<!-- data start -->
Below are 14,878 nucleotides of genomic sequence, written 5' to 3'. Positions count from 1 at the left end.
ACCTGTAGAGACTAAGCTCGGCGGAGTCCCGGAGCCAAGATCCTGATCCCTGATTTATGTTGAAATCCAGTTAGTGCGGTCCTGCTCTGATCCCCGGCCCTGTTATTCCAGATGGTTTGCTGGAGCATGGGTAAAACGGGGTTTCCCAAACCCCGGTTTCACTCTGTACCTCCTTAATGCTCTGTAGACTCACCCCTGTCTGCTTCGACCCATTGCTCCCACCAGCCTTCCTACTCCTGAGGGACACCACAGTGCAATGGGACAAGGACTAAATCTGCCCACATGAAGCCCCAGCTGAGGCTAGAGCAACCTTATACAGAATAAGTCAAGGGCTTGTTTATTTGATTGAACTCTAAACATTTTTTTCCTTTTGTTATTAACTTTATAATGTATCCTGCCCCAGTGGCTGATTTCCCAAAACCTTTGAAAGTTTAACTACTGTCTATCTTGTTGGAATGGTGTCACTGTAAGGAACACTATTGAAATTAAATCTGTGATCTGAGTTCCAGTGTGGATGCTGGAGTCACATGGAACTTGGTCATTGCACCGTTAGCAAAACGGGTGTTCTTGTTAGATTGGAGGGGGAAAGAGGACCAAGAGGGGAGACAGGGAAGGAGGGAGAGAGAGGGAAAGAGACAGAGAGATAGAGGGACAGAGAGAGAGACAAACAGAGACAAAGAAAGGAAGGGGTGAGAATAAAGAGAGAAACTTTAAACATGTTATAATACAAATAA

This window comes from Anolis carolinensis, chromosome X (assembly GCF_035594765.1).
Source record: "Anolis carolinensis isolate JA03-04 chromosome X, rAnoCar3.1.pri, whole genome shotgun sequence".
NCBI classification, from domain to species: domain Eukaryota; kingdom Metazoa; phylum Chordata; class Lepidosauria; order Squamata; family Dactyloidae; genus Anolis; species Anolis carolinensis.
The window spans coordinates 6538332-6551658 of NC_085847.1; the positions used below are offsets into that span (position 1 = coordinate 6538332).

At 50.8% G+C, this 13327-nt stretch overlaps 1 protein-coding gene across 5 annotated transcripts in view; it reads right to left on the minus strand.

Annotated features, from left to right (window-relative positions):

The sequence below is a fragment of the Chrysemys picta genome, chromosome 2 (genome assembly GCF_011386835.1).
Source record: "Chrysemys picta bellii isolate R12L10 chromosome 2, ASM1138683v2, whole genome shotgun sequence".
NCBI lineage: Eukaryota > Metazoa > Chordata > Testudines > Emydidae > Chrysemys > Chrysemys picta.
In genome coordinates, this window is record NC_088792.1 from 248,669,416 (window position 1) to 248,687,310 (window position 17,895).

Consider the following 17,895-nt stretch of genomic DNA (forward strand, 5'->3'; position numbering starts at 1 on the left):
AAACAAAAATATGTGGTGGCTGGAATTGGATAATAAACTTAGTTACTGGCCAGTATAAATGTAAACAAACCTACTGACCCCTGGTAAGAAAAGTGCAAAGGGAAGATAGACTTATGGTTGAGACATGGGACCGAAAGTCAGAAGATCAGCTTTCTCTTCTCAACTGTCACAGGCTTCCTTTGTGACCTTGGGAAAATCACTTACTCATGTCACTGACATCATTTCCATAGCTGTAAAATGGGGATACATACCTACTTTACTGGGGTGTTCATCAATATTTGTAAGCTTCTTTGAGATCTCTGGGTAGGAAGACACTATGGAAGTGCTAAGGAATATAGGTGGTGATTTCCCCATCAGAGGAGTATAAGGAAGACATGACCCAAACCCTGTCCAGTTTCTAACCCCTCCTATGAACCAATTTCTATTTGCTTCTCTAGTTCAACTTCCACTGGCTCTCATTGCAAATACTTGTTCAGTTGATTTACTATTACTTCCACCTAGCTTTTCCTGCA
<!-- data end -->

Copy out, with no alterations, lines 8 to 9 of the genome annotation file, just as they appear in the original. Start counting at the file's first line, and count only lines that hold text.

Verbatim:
Annotated features, from left to right (window-relative positions):

The sequence below is a fragment of the Chrysemys picta genome, chromosome 2 (genome assembly GCF_011386835.1).